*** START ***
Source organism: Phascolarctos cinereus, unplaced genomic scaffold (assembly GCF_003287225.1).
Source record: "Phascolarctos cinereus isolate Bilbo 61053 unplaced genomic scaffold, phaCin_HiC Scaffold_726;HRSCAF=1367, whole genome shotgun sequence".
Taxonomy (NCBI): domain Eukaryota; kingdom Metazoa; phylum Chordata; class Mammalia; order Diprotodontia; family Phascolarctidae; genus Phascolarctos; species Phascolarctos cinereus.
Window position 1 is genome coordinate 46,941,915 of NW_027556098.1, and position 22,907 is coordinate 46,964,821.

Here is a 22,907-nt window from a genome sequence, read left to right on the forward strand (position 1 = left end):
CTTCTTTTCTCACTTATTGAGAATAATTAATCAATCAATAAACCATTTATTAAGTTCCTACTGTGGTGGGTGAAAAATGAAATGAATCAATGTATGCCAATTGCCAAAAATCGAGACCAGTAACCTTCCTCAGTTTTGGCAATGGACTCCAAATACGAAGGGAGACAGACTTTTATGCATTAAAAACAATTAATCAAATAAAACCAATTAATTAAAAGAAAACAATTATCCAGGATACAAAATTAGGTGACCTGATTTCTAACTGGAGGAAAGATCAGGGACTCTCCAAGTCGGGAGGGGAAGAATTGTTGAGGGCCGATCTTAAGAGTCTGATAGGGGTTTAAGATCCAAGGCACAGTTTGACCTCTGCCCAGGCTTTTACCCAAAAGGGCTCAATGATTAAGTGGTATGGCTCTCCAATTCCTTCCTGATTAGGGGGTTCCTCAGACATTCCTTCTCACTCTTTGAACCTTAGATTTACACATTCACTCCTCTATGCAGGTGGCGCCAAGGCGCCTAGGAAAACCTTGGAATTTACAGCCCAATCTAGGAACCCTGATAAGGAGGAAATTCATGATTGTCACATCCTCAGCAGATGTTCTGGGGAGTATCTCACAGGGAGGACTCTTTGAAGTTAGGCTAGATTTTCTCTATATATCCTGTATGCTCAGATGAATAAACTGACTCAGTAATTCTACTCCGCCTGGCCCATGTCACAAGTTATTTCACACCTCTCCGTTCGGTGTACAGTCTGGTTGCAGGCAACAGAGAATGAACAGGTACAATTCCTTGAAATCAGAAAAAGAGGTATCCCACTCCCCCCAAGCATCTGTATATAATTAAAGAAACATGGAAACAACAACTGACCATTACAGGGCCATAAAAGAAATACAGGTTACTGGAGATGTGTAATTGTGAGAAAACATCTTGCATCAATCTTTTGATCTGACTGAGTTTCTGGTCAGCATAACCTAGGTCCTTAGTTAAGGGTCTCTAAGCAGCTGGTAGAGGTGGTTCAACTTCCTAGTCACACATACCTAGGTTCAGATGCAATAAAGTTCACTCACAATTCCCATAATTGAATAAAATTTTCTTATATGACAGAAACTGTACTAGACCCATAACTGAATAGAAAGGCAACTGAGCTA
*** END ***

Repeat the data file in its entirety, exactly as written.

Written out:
Source organism: Phascolarctos cinereus, unplaced genomic scaffold (assembly GCF_003287225.1).
Source record: "Phascolarctos cinereus isolate Bilbo 61053 unplaced genomic scaffold, phaCin_HiC Scaffold_726;HRSCAF=1367, whole genome shotgun sequence".
Taxonomy (NCBI): domain Eukaryota; kingdom Metazoa; phylum Chordata; class Mammalia; order Diprotodontia; family Phascolarctidae; genus Phascolarctos; species Phascolarctos cinereus.
Window position 1 is genome coordinate 46,941,915 of NW_027556098.1, and position 22,907 is coordinate 46,964,821.

Here is a 22,907-nt window from a genome sequence, read left to right on the forward strand (position 1 = left end):
CTTCTTTTCTCACTTATTGAGAATAATTAATCAATCAATAAACCATTTATTAAGTTCCTACTGTGGTGGGTGAAAAATGAAATGAATCAATGTATGCCAATTGCCAAAAATCGAGACCAGTAACCTTCCTCAGTTTTGGCAATGGACTCCAAATACGAAGGGAGACAGACTTTTATGCATTAAAAACAATTAATCAAATAAAACCAATTAATTAAAAGAAAACAATTATCCAGGATACAAAATTAGGTGACCTGATTTCTAACTGGAGGAAAGATCAGGGACTCTCCAAGTCGGGAGGGGAAGAATTGTTGAGGGCCGATCTTAAGAGTCTGATAGGGGTTTAAGATCCAAGGCACAGTTTGACCTCTGCCCAGGCTTTTACCCAAAAGGGCTCAATGATTAAGTGGTATGGCTCTCCAATTCCTTCCTGATTAGGGGGTTCCTCAGACATTCCTTCTCACTCTTTGAACCTTAGATTTACACATTCACTCCTCTATGCAGGTGGCGCCAAGGCGCCTAGGAAAACCTTGGAATTTACAGCCCAATCTAGGAACCCTGATAAGGAGGAAATTCATGATTGTCACATCCTCAGCAGATGTTCTGGGGAGTATCTCACAGGGAGGACTCTTTGAAGTTAGGCTAGATTTTCTCTATATATCCTGTATGCTCAGATGAATAAACTGACTCAGTAATTCTACTCCGCCTGGCCCATGTCACAAGTTATTTCACACCTCTCCGTTCGGTGTACAGTCTGGTTGCAGGCAACAGAGAATGAACAGGTACAATTCCTTGAAATCAGAAAAAGAGGTATCCCACTCCCCCCAAGCATCTGTATATAATTAAAGAAACATGGAAACAACAACTGACCATTACAGGGCCATAAAAGAAATACAGGTTACTGGAGATGTGTAATTGTGAGAAAACATCTTGCATCAATCTTTTGATCTGACTGAGTTTCTGGTCAGCATAACCTAGGTCCTTAGTTAAGGGTCTCTAAGCAGCTGGTAGAGGTGGTTCAACTTCCTAGTCACACATACCTAGGTTCAGATGCAATAAAGTTCACTCACAATTCCCATAATTGAATAAAATTTTCTTATATGACAGAAACTGTACTAGACCCATAACTGAATAGAAAGGCAACTGAGCTA